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Audley Harrison
"The world has been waiting to see what Audley Harrison will do next"
 real 14k

Friday, 19 January, 2001, 17:44 GMT
Harrison signs deal with BBC
Audley Harrison
Audley Harrison has the boxing world at his feet
Audley Harrison has agreed an exclusive two-year deal with the BBC for the live broadcast of his professional fights.

Britain's Olympic super-heavyweight champion is expected to make his eagerly-awaited pro debut in either April or May.

The BBC fought off competition from other broadcasters to sign the fighter seen by many as an eventual successor to Britain's current world heavyweight champion Lennox Lewis.

Harrison said: "I'm ready to help build British boxing back up in the public eye with the BBC.

"My ultimate aim is to be heavyweight champion of the world, but first I've got to get a few wins under my belt and I'm looking forward to doing that live on the BBC."

BBC Director of Sport Peter Salmon said: "This is a serious heavyweight win. For the first time in nearly a decade, top class, heavyweight boxing will be available free to air to the whole nation.

"When I first saw Audley fight in Sydney, I was overwhelmed by his commitment, self-belief and dedication.

"As I watched him win gold, I knew I had found the centrepiece of a new boxing initiative. An Olympic hero - a real inspiration to sports fans everywhere."


Harrison, 28, who also won gold at the 1998 Commonwealth Games in Kuala Lumpur, is a relative latecomer to the professional ranks.

He only took up boxing at the age of 19 but learnt his ring craft at a hotbed of amateur talent, the Repton Boys Club in London's East End.

Audley Harrison and Murkharkhan Dildabekov
Harrison on his way to Olympic victory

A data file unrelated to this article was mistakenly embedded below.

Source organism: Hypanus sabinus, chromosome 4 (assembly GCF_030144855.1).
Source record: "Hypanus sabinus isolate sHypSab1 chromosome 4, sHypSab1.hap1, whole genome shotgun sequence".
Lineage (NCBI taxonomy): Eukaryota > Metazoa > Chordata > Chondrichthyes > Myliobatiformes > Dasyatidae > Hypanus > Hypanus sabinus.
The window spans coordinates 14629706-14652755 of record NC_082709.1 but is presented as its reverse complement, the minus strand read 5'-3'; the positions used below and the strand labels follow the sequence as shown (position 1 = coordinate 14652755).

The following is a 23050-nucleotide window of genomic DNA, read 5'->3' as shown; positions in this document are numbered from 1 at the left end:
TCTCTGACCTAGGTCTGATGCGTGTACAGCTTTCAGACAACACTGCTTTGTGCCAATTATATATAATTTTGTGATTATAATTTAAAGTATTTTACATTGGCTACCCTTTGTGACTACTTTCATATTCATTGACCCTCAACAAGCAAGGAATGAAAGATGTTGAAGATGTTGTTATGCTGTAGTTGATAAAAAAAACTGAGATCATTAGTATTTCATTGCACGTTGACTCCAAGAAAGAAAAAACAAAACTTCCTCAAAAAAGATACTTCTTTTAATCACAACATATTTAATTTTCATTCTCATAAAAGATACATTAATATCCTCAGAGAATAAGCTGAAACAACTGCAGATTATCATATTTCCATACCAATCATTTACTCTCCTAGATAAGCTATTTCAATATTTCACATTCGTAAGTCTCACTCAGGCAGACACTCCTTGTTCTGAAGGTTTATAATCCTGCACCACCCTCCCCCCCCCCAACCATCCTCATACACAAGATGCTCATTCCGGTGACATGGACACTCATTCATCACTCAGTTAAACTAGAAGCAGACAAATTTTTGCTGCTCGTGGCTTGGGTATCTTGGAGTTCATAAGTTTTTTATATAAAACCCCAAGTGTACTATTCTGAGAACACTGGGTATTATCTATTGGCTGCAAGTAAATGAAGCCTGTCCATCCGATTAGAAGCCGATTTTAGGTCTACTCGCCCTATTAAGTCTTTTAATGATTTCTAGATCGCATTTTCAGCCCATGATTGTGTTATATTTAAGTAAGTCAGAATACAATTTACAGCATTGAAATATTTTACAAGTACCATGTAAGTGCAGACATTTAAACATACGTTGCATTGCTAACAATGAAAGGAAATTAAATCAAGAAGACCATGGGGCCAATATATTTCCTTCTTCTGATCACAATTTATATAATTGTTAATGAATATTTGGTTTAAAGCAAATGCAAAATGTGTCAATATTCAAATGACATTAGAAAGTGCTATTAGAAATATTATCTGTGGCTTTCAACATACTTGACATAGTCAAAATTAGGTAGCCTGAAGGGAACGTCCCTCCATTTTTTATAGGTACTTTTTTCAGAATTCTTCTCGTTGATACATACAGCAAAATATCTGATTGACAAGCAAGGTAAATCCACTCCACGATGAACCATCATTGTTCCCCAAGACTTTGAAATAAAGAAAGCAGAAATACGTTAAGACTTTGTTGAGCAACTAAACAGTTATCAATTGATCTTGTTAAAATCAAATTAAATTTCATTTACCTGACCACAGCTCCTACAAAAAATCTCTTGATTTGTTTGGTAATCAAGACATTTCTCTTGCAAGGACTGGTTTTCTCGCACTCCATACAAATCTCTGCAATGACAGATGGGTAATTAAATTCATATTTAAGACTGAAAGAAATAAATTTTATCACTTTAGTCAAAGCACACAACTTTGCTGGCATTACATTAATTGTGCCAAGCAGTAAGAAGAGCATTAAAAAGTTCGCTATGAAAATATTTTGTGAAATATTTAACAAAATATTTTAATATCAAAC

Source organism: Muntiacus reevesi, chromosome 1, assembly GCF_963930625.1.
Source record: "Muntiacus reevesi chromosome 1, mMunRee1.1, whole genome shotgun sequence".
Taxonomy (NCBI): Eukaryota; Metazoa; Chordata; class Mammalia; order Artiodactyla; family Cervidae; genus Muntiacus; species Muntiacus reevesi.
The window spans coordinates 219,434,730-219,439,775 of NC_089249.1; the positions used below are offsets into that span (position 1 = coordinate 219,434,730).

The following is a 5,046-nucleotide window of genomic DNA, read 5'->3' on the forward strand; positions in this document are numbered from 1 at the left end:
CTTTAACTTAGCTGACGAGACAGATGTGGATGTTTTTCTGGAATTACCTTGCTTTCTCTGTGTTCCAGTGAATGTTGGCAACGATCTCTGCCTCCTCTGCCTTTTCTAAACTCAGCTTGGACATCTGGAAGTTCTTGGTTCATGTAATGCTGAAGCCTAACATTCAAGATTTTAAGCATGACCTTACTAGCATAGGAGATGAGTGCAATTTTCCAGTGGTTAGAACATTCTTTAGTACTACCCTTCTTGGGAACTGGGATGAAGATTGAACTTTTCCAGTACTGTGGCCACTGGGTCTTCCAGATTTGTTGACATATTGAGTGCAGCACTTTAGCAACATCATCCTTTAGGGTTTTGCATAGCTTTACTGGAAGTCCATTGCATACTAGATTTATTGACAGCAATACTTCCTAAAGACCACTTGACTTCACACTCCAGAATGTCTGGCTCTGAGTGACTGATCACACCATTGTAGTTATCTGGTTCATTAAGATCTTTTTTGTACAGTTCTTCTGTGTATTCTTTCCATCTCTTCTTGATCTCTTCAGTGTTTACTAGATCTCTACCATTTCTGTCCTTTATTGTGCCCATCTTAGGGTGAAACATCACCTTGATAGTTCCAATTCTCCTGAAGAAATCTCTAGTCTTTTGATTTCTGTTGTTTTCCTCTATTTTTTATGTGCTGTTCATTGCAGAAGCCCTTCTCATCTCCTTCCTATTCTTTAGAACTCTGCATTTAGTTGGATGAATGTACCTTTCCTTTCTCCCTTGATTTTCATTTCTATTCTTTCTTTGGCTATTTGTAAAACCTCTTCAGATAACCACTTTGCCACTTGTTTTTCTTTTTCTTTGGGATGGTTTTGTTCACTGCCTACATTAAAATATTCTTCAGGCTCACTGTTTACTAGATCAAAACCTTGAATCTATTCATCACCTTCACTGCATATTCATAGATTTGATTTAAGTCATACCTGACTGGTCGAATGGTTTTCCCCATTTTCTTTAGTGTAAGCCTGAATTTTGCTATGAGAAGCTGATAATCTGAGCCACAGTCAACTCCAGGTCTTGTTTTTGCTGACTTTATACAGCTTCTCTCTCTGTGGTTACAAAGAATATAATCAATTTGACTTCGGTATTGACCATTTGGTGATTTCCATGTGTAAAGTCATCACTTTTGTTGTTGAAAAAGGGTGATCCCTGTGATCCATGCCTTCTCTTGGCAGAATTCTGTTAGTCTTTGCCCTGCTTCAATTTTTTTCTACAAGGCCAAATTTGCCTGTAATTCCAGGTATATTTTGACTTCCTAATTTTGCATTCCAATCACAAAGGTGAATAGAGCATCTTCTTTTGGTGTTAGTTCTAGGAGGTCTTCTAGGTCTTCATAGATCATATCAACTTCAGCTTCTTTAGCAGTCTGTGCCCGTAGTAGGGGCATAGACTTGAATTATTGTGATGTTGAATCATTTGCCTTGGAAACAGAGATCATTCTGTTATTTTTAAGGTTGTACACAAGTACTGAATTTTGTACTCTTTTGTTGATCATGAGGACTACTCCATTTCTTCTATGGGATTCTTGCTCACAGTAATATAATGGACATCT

Before his gold-winning success in Sydney he was already receiving offers in excess of 100,000 to turn professional.

But Harrison was determined to make his mark at the Olympics, as well as completing his education - he how has a degree in Sports Studies from Brunel University.

He beat Murkharkhan Dildabekov of Uzbekistan in the super-heavyweight final to become Britain's first Olympic gold medallist since Chris Finegan in 1968.

Harrison has been in discussions with Lennox Lewis and his advisers about the possibility of fighting on the bill of the world champion's next title defence.

"Once I start boxing again, I want to be active," said Harrison.

Some of the fights might be in the UK
  Audley Harrison

"I haven't looked at my schedule yet but if everything went OK I would expect to be in the ring every two months.

"Some of those fights will be in Britain but maybe some others might be in the United States."

As well as the Harrison deal, which covers both TV and radio, BBC Sport has also secured the exclusive terrestrial TV rights to some top amateur boxing.

It will cover both the World Amateur Boxing Championships, in Belfast this June, and the Four Nations ABAs this April, in Liverpool.

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See also:

01 Oct 00 |  Other Sports
Audley's destiny
17 Jan 01 |  Other Sports
Lewis writes off challengers
04 Jan 01 |  Other Sports
Harrison and Lewis set for talks
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